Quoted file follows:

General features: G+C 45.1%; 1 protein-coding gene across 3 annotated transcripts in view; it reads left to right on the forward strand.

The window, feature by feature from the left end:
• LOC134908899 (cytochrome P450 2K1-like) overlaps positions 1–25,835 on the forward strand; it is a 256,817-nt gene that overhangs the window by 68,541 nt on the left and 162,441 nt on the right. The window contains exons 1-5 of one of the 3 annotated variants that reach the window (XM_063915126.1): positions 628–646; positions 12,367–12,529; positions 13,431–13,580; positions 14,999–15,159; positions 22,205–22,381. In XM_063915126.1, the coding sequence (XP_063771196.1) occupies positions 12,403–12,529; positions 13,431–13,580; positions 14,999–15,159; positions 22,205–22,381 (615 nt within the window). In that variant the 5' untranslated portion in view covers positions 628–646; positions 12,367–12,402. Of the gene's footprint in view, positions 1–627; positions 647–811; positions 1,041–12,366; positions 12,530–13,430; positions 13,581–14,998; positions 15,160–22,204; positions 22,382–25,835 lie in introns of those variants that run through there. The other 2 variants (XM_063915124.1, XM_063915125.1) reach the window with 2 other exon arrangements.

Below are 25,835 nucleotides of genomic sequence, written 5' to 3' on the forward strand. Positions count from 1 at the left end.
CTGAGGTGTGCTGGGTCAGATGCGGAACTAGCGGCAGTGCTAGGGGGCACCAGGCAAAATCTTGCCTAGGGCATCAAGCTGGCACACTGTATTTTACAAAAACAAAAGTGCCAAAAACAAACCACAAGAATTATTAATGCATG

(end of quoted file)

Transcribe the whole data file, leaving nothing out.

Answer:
General features: G+C 45.1%; 1 protein-coding gene across 3 annotated transcripts in view; it reads left to right on the forward strand.

The window, feature by feature from the left end:
• LOC134908899 (cytochrome P450 2K1-like) overlaps positions 1–25,835 on the forward strand; it is a 256,817-nt gene that overhangs the window by 68,541 nt on the left and 162,441 nt on the right. The window contains exons 1-5 of one of the 3 annotated variants that reach the window (XM_063915126.1): positions 628–646; positions 12,367–12,529; positions 13,431–13,580; positions 14,999–15,159; positions 22,205–22,381. In XM_063915126.1, the coding sequence (XP_063771196.1) occupies positions 12,403–12,529; positions 13,431–13,580; positions 14,999–15,159; positions 22,205–22,381 (615 nt within the window). In that variant the 5' untranslated portion in view covers positions 628–646; positions 12,367–12,402. Of the gene's footprint in view, positions 1–627; positions 647–811; positions 1,041–12,366; positions 12,530–13,430; positions 13,581–14,998; positions 15,160–22,204; positions 22,382–25,835 lie in introns of those variants that run through there. The other 2 variants (XM_063915124.1, XM_063915125.1) reach the window with 2 other exon arrangements.

Below are 25,835 nucleotides of genomic sequence, written 5' to 3' on the forward strand. Positions count from 1 at the left end.
CTGAGGTGTGCTGGGTCAGATGCGGAACTAGCGGCAGTGCTAGGGGGCACCAGGCAAAATCTTGCCTAGGGCATCAAGCTGGCACACTGTATTTTACAAAAACAAAAGTGCCAAAAACAAACCACAAGAATTATTAATGCATG